The G20: balancing national interests with the global common good
Externe Publikationen (2016)
in: China Quarterly of International Strategic Studies 2 (3), 293-309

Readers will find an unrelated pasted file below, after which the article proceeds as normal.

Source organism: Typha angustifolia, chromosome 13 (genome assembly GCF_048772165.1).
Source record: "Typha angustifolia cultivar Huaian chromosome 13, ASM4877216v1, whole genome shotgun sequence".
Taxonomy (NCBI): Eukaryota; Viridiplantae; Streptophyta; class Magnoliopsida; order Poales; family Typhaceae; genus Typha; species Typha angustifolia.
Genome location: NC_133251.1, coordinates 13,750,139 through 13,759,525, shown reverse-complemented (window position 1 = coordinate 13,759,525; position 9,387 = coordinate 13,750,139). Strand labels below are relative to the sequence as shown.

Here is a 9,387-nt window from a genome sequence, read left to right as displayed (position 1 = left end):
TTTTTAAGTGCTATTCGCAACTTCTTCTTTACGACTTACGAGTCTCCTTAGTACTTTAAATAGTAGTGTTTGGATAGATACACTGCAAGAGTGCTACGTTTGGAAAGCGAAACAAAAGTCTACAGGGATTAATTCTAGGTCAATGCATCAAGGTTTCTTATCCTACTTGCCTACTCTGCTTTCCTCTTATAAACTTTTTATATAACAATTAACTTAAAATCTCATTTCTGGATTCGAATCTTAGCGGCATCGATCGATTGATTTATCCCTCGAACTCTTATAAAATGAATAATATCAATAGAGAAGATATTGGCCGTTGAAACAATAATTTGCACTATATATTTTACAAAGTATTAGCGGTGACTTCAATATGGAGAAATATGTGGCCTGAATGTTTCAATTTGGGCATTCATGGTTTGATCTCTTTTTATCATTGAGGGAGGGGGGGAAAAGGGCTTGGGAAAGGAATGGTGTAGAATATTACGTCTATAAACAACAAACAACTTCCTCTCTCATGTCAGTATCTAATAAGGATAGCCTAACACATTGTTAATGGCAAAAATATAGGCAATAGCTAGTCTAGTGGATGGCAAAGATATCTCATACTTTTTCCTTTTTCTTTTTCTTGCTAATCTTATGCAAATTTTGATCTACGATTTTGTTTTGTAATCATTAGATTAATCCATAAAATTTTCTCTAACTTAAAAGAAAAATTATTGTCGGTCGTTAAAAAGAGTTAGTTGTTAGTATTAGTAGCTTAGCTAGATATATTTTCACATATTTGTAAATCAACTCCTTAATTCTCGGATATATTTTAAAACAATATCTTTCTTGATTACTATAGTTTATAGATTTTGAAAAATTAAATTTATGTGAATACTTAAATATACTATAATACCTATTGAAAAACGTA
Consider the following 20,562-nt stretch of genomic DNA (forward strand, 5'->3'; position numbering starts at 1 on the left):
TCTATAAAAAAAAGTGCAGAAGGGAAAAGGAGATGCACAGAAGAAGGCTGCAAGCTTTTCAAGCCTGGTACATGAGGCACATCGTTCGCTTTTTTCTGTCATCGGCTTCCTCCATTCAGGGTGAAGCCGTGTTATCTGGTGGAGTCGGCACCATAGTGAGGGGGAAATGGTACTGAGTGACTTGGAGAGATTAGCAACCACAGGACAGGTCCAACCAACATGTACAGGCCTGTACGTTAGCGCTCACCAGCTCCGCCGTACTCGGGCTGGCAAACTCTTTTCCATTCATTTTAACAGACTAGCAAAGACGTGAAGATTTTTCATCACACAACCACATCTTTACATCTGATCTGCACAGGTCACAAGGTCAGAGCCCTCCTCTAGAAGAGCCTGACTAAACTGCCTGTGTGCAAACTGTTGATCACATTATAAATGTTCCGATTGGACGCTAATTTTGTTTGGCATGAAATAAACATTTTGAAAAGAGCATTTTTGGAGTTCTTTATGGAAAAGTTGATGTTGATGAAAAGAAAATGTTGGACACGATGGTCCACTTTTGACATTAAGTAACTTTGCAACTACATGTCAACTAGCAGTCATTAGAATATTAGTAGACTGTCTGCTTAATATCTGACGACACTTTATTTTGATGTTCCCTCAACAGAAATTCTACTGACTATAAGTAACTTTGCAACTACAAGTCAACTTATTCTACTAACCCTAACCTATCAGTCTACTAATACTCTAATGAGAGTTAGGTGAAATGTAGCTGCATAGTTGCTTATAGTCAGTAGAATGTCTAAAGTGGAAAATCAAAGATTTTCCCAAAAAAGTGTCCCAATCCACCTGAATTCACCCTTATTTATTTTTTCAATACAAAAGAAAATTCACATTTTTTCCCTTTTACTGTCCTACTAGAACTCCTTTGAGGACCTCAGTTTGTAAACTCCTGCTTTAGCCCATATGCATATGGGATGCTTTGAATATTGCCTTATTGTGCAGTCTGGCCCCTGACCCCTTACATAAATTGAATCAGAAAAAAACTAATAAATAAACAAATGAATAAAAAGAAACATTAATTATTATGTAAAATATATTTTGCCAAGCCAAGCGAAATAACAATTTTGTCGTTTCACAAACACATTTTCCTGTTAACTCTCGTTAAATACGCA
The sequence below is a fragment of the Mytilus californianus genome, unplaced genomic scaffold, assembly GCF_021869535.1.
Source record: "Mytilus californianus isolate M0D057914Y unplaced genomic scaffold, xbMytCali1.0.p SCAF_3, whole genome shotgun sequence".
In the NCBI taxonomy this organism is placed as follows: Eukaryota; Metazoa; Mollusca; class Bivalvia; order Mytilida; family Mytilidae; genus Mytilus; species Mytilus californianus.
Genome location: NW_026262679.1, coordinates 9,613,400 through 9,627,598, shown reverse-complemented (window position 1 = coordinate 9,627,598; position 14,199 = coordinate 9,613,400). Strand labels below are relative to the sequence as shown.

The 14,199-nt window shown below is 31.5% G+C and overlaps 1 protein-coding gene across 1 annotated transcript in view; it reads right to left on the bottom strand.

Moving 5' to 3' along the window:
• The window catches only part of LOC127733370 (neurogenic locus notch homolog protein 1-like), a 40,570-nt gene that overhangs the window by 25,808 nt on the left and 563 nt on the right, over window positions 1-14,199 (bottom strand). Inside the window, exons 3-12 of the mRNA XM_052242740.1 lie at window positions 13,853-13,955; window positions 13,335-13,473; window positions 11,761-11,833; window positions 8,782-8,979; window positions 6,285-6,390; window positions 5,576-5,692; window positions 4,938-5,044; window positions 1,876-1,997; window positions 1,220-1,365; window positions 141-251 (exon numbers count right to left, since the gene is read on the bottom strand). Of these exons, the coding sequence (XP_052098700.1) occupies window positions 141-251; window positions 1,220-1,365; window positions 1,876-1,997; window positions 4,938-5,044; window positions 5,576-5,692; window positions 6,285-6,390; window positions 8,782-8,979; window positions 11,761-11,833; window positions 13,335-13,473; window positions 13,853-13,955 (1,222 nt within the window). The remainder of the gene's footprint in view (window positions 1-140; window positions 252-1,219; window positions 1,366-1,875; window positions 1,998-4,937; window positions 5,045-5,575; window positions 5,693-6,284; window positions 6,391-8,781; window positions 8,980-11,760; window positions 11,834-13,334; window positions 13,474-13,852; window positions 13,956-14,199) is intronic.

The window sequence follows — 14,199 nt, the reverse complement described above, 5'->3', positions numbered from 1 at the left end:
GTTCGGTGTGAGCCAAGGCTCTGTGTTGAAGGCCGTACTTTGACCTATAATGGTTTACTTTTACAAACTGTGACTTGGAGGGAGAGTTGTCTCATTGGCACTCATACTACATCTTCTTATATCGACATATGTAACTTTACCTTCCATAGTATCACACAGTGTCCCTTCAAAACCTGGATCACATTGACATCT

The Group of Twenty (G20) has been evolving as a widely recognized, yet controversial, power center of the global economy. While this self-selected club has performed important functions for member states and the world at large, criticism persists with regard to its effectiveness and legitimacy. The G20 still struggles with the critical challenge of how to balance the legitimate pursuit of national interests with a genuine commitment to the global common good. At present, the G20 Development Working Group (DWG) is tasked with coordinating and monitoring G20 activities on the UN 2030 Agenda for Sustainable Development. However, real progress will only happen if and when the personal representatives of the G20 members, or the Sherpas, take full responsibility of the process and assert their authority toward the G20 Finance Track on this issue. The current Chinese presidency has strengthened the globalist orientation of the G20 by placing the UN 2030 Agenda on the central stage. The G20 Hangzhou Summit is very likely to adopt a 2030 Action Plan which addresses three transformative dimensions: domestic actions within each G20 country, collective actions toward global public goods, and support for low-income and developing countries. The upcoming German presidency should build on the Chinese agenda by focusing on five priorities: First, to promote the implementation of the Sustainable Development Goals (SDGs); second, to create synergies between South-South and North-South development cooperation; third, to become role models for structural transformation; fourth, to support sustainable urbanization; and finally, to enhance the evolution of global knowledge communities. As demonstrated by Chinese research institutions, knowledge organizations in the Thinktank 20 (T20) can play an important role by providing critical analyses and policy recommendations to G20 leaders.